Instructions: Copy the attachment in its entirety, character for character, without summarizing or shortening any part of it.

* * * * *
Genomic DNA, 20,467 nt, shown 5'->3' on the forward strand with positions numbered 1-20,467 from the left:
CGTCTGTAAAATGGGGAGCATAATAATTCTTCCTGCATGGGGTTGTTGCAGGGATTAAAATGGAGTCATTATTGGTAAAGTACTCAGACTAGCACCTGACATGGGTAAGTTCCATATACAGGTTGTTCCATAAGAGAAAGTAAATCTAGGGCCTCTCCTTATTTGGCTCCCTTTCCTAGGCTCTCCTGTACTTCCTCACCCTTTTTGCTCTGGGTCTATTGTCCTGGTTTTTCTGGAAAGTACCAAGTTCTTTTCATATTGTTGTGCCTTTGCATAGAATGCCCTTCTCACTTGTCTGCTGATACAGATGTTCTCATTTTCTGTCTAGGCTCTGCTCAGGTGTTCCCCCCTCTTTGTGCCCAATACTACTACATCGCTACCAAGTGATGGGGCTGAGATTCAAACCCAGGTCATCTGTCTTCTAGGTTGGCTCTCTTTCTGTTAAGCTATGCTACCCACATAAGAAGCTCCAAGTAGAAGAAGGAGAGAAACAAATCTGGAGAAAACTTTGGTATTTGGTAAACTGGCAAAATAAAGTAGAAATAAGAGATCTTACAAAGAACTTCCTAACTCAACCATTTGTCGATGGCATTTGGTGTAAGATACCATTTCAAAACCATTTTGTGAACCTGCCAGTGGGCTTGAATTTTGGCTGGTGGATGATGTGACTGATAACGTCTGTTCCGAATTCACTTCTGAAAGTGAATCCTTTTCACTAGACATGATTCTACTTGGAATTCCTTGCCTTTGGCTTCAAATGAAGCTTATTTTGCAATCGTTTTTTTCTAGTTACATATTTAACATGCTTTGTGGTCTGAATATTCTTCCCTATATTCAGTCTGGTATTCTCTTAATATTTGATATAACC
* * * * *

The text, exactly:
Genomic DNA, 20,467 nt, shown 5'->3' on the forward strand with positions numbered 1-20,467 from the left:
CGTCTGTAAAATGGGGAGCATAATAATTCTTCCTGCATGGGGTTGTTGCAGGGATTAAAATGGAGTCATTATTGGTAAAGTACTCAGACTAGCACCTGACATGGGTAAGTTCCATATACAGGTTGTTCCATAAGAGAAAGTAAATCTAGGGCCTCTCCTTATTTGGCTCCCTTTCCTAGGCTCTCCTGTACTTCCTCACCCTTTTTGCTCTGGGTCTATTGTCCTGGTTTTTCTGGAAAGTACCAAGTTCTTTTCATATTGTTGTGCCTTTGCATAGAATGCCCTTCTCACTTGTCTGCTGATACAGATGTTCTCATTTTCTGTCTAGGCTCTGCTCAGGTGTTCCCCCCTCTTTGTGCCCAATACTACTACATCGCTACCAAGTGATGGGGCTGAGATTCAAACCCAGGTCATCTGTCTTCTAGGTTGGCTCTCTTTCTGTTAAGCTATGCTACCCACATAAGAAGCTCCAAGTAGAAGAAGGAGAGAAACAAATCTGGAGAAAACTTTGGTATTTGGTAAACTGGCAAAATAAAGTAGAAATAAGAGATCTTACAAAGAACTTCCTAACTCAACCATTTGTCGATGGCATTTGGTGTAAGATACCATTTCAAAACCATTTTGTGAACCTGCCAGTGGGCTTGAATTTTGGCTGGTGGATGATGTGACTGATAACGTCTGTTCCGAATTCACTTCTGAAAGTGAATCCTTTTCACTAGACATGATTCTACTTGGAATTCCTTGCCTTTGGCTTCAAATGAAGCTTATTTTGCAATCGTTTTTTTCTAGTTACATATTTAACATGCTTTGTGGTCTGAATATTCTTCCCTATATTCAGTCTGGTATTCTCTTAATATTTGATATAACC